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SRQ Daily Jan 12, 2019

Saturday Perspectives Edition

Saturday Perspectives Edition

"Our students get to contribute in meaningful ways to Sarasota and Manatee counties by partnering with established organizations with deep ties to this region."

- Donal O'Shea, New College of Florida
 

[Under The Hood]  A Return to Democracy
Jacob Ogles, jacob.ogles@srqme.com

Voter turnout after any given election reveals many citizens take the chance to participate in democracy for granted. But the automatic restoration of rights to more than a million ex-felons in Florida this week shows how badly people missed this ability once it was gone.

“Returning citizens could be the biggest voting bloc in Florida,” said Michael Barfield, Board President of the ACLU of Florida.

A new amendment to Florida’s constitution kicked in Tuesday, opening polling station doors anew to those who already paid a price to society. Elections officials report 100 self-identified ex-felons in Manatee County and another 78 in Sarasota registered to vote the first three days of this new era of eligibility.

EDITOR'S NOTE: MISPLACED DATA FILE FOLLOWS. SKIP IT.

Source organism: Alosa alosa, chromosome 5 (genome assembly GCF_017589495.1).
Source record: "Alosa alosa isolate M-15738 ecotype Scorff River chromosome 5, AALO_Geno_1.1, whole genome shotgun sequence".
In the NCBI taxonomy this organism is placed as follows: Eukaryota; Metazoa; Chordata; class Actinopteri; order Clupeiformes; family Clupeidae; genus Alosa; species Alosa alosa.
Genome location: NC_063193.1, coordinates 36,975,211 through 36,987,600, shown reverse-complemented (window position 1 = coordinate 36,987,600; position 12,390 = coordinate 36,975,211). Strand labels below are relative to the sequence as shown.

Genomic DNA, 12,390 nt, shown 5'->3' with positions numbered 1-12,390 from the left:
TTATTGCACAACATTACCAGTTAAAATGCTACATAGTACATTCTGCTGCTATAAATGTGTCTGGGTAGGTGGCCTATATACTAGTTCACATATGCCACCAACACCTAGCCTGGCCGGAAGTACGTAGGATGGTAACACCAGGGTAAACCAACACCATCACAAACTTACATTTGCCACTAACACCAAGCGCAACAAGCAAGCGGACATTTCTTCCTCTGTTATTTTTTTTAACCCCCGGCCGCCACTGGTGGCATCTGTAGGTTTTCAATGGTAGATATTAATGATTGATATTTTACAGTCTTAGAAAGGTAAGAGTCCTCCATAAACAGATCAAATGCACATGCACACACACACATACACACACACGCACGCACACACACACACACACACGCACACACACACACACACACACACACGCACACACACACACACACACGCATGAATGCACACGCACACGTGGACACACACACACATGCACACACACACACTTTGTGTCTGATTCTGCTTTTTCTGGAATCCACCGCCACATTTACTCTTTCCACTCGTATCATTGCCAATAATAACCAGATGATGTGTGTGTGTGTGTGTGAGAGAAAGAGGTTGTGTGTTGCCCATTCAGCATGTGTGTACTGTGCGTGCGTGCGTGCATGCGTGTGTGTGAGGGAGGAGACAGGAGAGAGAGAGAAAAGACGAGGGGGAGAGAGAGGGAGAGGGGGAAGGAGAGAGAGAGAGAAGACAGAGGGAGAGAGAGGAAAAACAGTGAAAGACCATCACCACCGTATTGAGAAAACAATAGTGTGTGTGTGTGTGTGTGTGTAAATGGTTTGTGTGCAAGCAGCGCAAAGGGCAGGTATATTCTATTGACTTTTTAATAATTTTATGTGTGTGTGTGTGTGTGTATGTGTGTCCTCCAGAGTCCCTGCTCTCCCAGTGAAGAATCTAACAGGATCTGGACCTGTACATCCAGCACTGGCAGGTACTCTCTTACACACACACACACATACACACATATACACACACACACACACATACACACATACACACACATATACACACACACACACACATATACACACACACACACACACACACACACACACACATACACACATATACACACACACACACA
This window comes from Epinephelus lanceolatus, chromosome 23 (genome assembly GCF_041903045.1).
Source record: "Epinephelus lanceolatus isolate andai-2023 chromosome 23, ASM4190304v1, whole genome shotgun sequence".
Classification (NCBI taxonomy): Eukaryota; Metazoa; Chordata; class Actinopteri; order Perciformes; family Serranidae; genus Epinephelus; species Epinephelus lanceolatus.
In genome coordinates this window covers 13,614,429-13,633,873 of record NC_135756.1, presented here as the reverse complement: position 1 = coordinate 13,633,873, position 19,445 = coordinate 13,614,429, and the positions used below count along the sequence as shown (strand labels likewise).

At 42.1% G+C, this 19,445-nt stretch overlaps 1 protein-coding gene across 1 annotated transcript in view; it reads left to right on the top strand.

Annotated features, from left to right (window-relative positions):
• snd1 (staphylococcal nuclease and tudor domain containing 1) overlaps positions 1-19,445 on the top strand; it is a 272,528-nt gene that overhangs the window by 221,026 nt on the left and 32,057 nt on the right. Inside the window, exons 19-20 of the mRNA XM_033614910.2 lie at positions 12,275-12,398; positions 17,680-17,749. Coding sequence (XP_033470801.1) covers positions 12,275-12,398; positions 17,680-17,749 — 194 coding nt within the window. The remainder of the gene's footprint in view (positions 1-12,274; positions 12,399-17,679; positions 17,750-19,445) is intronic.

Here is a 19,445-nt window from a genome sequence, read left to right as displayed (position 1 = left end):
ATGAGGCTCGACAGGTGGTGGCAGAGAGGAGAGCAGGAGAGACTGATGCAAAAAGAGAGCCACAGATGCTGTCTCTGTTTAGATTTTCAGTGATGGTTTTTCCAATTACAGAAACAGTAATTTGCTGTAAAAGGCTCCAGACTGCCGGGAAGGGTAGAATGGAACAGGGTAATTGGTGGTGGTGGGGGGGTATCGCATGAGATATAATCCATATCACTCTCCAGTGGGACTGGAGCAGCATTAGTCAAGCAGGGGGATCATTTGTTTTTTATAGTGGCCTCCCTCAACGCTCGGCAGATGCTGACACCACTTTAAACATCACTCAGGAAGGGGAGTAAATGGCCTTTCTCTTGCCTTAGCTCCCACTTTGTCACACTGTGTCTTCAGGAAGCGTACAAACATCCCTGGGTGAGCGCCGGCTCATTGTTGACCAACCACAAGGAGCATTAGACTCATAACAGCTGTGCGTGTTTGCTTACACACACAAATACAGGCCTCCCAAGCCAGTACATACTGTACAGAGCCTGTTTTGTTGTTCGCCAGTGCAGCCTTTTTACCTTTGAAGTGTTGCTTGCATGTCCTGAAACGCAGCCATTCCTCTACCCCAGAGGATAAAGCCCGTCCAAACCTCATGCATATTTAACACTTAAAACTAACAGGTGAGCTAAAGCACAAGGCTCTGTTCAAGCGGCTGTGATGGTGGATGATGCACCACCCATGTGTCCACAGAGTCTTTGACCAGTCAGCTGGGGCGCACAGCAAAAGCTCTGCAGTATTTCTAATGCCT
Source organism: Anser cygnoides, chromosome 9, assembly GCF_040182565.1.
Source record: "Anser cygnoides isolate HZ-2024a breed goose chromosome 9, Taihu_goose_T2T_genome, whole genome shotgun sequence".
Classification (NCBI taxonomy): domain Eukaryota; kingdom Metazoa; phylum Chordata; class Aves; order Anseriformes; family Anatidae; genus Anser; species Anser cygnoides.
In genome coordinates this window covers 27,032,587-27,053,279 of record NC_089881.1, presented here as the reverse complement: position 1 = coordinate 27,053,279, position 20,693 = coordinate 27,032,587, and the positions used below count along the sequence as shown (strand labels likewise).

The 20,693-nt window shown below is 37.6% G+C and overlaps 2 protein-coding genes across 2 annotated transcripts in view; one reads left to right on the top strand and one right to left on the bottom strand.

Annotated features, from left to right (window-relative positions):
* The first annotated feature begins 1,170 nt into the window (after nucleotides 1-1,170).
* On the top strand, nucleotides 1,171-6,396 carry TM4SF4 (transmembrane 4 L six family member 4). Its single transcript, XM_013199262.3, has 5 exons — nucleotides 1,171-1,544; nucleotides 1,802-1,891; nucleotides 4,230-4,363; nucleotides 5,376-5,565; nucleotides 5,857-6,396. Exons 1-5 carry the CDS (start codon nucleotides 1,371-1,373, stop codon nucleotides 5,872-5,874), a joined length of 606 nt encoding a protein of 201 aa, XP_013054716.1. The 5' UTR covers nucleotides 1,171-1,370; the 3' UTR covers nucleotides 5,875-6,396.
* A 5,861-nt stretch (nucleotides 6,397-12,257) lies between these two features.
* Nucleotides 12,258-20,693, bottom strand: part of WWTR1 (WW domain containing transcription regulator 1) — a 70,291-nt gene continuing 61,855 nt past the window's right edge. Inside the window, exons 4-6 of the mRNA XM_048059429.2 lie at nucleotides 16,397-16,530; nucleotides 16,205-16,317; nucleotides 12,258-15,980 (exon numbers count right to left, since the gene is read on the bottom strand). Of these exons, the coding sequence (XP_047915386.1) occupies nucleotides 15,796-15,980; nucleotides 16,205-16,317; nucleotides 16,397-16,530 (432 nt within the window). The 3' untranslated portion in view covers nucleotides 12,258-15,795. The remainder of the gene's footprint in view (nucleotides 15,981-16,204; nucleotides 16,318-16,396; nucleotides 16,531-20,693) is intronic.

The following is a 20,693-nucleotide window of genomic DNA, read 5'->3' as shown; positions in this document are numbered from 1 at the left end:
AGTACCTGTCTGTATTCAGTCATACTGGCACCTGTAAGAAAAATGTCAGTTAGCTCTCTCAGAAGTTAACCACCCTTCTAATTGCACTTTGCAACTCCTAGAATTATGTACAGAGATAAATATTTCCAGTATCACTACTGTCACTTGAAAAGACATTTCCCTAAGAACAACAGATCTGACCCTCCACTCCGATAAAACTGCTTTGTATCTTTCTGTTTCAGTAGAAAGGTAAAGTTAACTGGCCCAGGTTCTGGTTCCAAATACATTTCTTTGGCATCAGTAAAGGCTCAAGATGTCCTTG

That’s likely not even the full picture. Voters registering locally for the first time do not have to disclose their past criminal status, according to Amy Lynn Potter, an administrative specialist in Sarasota’s office. It’s likely many of the 151 other registrations in Sarasota on Tuesday, Wednesday and Thursday fell into the category of “returning citizens.”

As debate over voting rights restoration played last year, it became clear the lifetime ban on ex-felons voting encompassed a far broader group than many might presume. Of course, a disproportionate number of people in Florida’s minority population suffered this unjust punishment. A flip through Department of Corrections inmate photos reveals the disproportionate impact felony convictions can have.